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There are two compilations of the customary law of the duchy of Normandy that were written in the thirteenth century. One, known as the Très ancien coutumier (the 'very old custumal'), was written in Latin about the year 1200 when Normandy was still part of the Angevin empire. French and Anglo-Norman translations of it are also known. The other, called by its editor the Summa de legibus in curia laicali ('summary of laws in the lay court'), was composed, also in Latin, sometime between the years 1230 and 1250, at a time when Normandy was under the direct control of the French crown. It was later translated into French in a version that became known as the Grand coutumier de Normandie. The newly-acquired HLS MS 220 is a manuscript copy of the Summa de legibus written around the year 1300.
The Latin text of the Summa de legibus received a fine scholarly edition by Ernest-Joseph Tardif in 1896.1 The last printed edition of the Grand coutumier de Normandie appeared in 1539 in an edition by Guillaume Le Rouillé, and that edition included the Latin text as a sort of appendix. In 1585, the custom was 'reformed', and after that all the printed editions of and commentaries on the custom (and there are many) were of the reformed custom. In 1881, William Lau(w)rence De Gruchy, a prominent jurist on the island of Jersey, published a transcription of the Latin and French texts of the 1539 edition with notes indicating the variant readings in the printed editions that were known to him. In 2009, the Jersey and Guernsey Law Review reprinted the De Gruchy edition with an English translation by Judith Ann Everard.
With all this available in print — indeed, increasingly available granted the magic of digital reproduction online (see Appendix) —, why would anyone go back to a manuscript of the Latin text, much less buy one? The question is a fair one. Let us take a few moments to try to answer it.
Tardif’s edition was based on 24 manuscripts, which he painstakingly described in his introduction. While his apparatus does not give a full collation of all 24 manuscripts, it gives the major variants. Tardif did not know our manuscript (which was at the time buried uncatalogued in the library of St. Augustine’s College, Canterbury). So our first question should be: how does our manuscript fit into the textual tradition as Tardif knew it? We will see shortly that it fits in quite well.
More daringly, our manuscript will allow us to do something that Tardif did not undertake. The purpose of Tardif’s edition was to reconstruct, to the extent possible, the original text of the Summa de legibus, which dates, as we have seen, to the to the second quarter of the thirteenth century. For these purposes, our manuscript is late; it probably dates from around 1300. What our manuscript does represent, however, is an intermediate point between the original text as reconstructed by Tardif and the ending point, which we can take to be the text of 1539. At this point, and perhaps somewhat earlier, our text ceased to be a 'living' text, and anything that was introduced into the text after this was a copyist’s or printer’s error.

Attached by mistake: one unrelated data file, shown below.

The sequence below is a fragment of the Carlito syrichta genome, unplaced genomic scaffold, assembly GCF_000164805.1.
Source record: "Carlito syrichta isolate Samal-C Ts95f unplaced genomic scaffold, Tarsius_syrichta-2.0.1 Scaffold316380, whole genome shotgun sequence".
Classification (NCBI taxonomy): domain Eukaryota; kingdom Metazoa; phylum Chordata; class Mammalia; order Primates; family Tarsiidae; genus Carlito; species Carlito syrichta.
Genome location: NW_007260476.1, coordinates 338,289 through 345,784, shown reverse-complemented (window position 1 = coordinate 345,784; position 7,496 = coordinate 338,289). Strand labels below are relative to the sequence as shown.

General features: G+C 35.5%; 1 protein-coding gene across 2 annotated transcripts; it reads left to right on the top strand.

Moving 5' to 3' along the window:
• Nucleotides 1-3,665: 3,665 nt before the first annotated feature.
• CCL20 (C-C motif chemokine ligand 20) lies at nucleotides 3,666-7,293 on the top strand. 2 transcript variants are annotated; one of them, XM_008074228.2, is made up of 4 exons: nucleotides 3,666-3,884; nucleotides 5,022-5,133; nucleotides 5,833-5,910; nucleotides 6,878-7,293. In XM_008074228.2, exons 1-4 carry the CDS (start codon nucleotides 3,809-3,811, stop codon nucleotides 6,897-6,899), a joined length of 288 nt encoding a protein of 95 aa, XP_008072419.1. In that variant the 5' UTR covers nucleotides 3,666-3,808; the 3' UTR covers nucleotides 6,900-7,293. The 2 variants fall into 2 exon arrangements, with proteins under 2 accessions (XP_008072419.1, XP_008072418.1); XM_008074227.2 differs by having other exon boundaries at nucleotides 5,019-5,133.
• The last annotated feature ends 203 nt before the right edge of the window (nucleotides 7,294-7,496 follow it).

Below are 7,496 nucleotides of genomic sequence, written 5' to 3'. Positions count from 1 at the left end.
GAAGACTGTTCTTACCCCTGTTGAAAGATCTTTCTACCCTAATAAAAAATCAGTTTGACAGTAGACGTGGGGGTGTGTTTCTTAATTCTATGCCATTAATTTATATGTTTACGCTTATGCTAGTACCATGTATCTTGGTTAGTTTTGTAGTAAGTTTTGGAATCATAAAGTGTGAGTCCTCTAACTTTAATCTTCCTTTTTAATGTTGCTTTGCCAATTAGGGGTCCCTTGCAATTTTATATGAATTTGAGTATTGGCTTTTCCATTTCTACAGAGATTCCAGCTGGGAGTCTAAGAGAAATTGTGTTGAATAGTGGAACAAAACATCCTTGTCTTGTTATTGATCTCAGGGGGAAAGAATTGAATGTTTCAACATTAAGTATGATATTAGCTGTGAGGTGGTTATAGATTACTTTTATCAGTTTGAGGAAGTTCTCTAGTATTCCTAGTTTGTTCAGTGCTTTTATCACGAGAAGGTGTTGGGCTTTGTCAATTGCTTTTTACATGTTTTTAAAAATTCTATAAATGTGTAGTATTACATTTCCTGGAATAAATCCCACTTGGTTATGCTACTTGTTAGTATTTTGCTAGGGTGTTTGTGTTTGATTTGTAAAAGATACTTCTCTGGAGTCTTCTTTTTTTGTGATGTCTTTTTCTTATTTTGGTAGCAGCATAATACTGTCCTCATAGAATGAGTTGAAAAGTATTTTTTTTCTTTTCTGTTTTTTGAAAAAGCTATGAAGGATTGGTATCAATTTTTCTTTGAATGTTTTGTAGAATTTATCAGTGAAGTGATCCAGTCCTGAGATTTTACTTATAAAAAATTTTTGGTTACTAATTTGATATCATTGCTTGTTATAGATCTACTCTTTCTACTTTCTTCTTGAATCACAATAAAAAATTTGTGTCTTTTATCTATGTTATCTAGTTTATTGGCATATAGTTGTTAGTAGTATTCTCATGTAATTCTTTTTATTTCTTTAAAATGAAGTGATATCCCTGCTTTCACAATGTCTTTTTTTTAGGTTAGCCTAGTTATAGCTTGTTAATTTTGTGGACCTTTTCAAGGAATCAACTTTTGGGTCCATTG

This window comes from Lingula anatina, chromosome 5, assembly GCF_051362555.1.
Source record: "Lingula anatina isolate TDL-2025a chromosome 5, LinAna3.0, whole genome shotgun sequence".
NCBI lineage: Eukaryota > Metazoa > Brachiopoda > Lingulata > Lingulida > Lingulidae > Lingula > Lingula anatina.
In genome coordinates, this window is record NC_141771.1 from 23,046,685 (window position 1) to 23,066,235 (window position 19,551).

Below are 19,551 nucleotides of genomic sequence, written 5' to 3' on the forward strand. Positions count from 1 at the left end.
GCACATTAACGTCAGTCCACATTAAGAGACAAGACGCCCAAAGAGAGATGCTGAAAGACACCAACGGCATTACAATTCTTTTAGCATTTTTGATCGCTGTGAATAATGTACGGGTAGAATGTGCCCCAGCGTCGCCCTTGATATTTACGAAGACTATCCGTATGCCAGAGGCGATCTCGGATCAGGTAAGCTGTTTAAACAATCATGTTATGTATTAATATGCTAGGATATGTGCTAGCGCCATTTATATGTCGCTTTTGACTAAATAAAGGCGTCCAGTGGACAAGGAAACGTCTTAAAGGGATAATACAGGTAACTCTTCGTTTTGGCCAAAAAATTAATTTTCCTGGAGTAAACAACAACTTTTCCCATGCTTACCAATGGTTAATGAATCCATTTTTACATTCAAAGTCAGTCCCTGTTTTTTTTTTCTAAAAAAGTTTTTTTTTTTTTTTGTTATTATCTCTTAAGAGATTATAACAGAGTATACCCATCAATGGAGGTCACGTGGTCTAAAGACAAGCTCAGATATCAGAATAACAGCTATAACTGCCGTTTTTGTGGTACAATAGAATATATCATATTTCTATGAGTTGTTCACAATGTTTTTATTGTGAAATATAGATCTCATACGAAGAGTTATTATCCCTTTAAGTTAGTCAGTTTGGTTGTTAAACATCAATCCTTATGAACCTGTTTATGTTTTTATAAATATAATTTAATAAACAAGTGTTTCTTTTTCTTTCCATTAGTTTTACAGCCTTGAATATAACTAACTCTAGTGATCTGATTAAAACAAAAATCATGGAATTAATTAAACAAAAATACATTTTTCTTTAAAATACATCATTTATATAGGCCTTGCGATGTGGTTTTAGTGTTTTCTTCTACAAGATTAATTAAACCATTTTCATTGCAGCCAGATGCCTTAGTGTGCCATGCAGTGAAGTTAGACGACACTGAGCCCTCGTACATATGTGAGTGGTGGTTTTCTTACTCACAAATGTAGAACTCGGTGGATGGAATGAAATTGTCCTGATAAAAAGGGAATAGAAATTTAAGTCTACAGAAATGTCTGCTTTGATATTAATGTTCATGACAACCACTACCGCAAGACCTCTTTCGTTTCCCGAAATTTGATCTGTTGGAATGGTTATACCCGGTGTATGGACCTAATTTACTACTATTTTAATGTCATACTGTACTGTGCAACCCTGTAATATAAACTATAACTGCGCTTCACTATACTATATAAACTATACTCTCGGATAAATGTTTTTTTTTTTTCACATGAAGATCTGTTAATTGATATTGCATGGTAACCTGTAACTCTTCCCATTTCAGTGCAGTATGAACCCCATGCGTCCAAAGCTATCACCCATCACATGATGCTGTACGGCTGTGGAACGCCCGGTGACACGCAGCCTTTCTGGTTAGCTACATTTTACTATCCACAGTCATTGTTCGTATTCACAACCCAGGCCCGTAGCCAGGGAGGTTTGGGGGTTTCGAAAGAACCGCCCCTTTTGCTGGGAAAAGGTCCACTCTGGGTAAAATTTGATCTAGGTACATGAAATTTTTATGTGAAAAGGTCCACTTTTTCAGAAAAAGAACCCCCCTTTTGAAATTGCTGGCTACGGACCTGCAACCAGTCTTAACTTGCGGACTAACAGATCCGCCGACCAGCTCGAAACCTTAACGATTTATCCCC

Let us take one small example to illustrate these points, beginning with the image of fol. 26v of our manuscript:
Slightly below the middle of the right-hand column, the reader will notice a rubric 'de exercitu', 'concerning army'. This rubric corresponds to the rubric of what Tardif calls 'Chapter 22bis' of the Summa de legibus. But it is not Chapter 22 in the early printed edition, it is Chapter 25. Chapter 25, as De Gruchy already noted in 1881, is odd. This Chapter 25 has no corresponding Chapter in the French text. Indeed, the next chapter in the Latin text, which begins a new section of the work, is also numbered Chapter 25, and this corresponds to Chapter 25 of the French text. The absence of our Chapter 25 (Tardif’s 22bis) from the French text was also noted by Tardif, and it does not appear in any of the French texts of the custom that I have been able to examine.2
That Tardif called this Chapter 22bis suggests at a minimum that the early printed Latin text contains two more chapters than does Tardif’s edition. We must explore whether our manuscript also contains them. And the mysteries of the numbering system do not cease here. The reader will notice that next to the rubric 'de exercitu' there appears in pencil in a later hand, perhaps even a modern one, the Roman numeral ‘xxxix’. This corresponds to the Roman numerals 'xxxviij' and 'xxxix' at the head of the page, indicating that whoever put them in thought that page folio contained chapters 38 and 39 of the text. Whether these variations represent different elements in the text or simply different ways of dividing it requires further exploration.